AS I SEE THINGS: Revisit models of economic development
SINCE THE WORLD of 2008/2009, Caribbean countries have found it increasingly difficult to generate, much less sustain, any significant rates of economic growth that could ease some of the challenges faced particularly on the fiscal side.
That problem is compounded by the fact that many of our countries still rely to a large extent on economic activity in tourism and commodities. But the truth is that key issues such as employment generation, food security and income redistribution remain critical areas holding back progress in our small states.
Given the way in which we have attempted to reconfigure our economic landscapes over the years, it should be clear to all that urban development has taken the lion share of the limited resources we have generated domestically as well as secured externally, leaving in the process, very clearly underdeveloped rural communities.
The time has therefore come for us to revisit the models of economic development we have practised for so long by making rural transformation a cornerstone of our quest for growth. After all, a development strategy that focuses on our rural communities has the potential to generate much needed employment in many neglected areas of our societies as well as address the issues of income redistribution.
Perhaps, more important, such a strategy provides a golden opportunity for agricultural development to take its rightful place in the generation of economic growth alongside our vital tourism industries.
But if agriculture is to be given such prominence, the way forward for this crucial sector has to be based on several strategic initiatives that involve: (a) Targeting high value-added niche markets for high-quality fresh fruits and vegetables, spices and herbs (b) Strategic alliances with regional and extra-regional partners who can offer appropriate modern technology (machinery, planting, nurturing, reaping and packaging techniques) which can quickly raise labour productivity and hence farmers’ incomes and agricultural workers’ wages; access to distribution networks of niche markets; agro-processing of food products of high quality and value; industrial-processing of agricultural output manufactured into cosmetics, toiletries, medicines, supplements, as well as products used in industries for other purposes; and developing inter-sectoral linkages between agriculture and tourism, in particular.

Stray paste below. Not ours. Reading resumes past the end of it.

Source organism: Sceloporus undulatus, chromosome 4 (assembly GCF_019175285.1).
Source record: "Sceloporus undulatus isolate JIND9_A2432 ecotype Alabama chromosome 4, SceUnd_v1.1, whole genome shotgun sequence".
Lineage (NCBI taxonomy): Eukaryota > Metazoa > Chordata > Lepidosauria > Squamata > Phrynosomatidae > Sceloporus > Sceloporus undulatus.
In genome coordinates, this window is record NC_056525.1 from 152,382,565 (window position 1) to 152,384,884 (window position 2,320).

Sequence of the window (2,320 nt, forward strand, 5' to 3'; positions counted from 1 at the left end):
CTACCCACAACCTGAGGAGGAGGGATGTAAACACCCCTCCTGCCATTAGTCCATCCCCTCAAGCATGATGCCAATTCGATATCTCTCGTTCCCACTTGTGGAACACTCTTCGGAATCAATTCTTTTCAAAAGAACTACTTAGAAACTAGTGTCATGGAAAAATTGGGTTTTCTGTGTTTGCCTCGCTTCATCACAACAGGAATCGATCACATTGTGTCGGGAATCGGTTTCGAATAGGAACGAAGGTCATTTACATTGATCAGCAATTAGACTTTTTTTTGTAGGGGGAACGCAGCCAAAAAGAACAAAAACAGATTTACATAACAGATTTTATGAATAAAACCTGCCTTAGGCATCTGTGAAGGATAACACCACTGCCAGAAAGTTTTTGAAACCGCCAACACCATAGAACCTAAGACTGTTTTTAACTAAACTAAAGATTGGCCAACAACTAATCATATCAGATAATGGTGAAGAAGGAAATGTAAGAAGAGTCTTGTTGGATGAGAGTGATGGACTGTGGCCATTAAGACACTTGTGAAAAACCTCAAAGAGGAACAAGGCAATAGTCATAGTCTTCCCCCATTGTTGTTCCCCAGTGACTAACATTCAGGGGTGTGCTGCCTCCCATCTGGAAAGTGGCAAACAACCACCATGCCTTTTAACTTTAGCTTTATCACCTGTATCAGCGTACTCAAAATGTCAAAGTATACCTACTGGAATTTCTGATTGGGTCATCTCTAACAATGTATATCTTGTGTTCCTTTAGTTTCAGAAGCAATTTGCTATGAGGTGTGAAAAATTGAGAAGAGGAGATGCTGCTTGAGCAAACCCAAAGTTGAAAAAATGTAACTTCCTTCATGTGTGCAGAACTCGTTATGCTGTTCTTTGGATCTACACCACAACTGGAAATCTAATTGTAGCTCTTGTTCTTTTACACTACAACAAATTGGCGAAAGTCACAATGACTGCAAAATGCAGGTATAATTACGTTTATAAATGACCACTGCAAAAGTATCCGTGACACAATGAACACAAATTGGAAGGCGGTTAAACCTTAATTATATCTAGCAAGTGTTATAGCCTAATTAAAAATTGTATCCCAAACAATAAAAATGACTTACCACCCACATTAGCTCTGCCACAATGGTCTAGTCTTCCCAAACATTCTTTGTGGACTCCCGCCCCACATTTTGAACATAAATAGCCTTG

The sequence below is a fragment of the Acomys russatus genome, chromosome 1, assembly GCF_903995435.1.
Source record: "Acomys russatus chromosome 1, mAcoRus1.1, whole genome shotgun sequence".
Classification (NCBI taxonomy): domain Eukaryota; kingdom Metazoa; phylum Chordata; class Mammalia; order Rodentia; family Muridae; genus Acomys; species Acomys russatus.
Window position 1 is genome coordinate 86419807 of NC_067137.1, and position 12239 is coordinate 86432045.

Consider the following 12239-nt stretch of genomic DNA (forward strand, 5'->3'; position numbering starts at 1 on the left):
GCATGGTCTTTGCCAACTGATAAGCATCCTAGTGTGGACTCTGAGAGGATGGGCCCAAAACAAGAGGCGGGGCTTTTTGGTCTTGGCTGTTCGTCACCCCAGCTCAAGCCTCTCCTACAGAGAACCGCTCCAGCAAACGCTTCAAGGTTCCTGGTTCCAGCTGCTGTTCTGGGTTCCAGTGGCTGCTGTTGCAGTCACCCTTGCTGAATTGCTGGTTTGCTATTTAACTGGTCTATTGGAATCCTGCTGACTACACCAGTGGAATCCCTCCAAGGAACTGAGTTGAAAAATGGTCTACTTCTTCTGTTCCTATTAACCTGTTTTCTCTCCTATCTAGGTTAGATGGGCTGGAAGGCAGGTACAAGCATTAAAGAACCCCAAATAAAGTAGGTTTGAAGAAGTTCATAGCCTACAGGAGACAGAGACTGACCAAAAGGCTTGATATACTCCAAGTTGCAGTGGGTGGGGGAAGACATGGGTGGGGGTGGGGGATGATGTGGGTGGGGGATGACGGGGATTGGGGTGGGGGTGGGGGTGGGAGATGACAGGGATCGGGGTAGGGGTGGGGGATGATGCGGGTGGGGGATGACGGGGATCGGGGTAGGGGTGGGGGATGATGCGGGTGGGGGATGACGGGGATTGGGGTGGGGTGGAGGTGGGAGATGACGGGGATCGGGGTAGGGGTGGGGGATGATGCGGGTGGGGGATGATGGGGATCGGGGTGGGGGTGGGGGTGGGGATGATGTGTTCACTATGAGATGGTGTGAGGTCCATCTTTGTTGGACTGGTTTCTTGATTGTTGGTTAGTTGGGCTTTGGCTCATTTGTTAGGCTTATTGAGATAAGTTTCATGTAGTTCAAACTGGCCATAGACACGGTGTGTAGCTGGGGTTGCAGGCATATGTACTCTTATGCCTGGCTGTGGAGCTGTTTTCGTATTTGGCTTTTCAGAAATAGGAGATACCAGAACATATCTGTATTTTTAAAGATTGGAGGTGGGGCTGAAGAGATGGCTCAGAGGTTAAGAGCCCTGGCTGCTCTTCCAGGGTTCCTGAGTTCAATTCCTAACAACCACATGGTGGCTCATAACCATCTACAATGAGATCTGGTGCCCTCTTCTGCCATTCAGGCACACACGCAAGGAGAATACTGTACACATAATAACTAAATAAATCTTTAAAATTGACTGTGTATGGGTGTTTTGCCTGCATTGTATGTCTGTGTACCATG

The goal in all of this is to systematically move agriculture up the “food chain” so as to reap most of the benefits which others now take for themselves, from commodities that our countries grow. An example of this is the astonishing range of high-value products manufactured worldwide from things such as cocoa, nutmegs and mace, all of which we produce right here in the Caribbean.
What needs to be appreciated is that food will become more expensive and, even in some instances, scarce given, for example, the growth in world population.
Taking a systematic and scientific approach to agriculture rather than putting all the countries’ eggs in the tourism basket will be both a good food-security policy as well as a strategy for achieving full employment, earning more foreign exchange, saving additional foreign exchange, and, arguably, more important, boosting rural incomes and rural development, both of which can lead generally to enhancing national income along with its equitable distribution countrywide.
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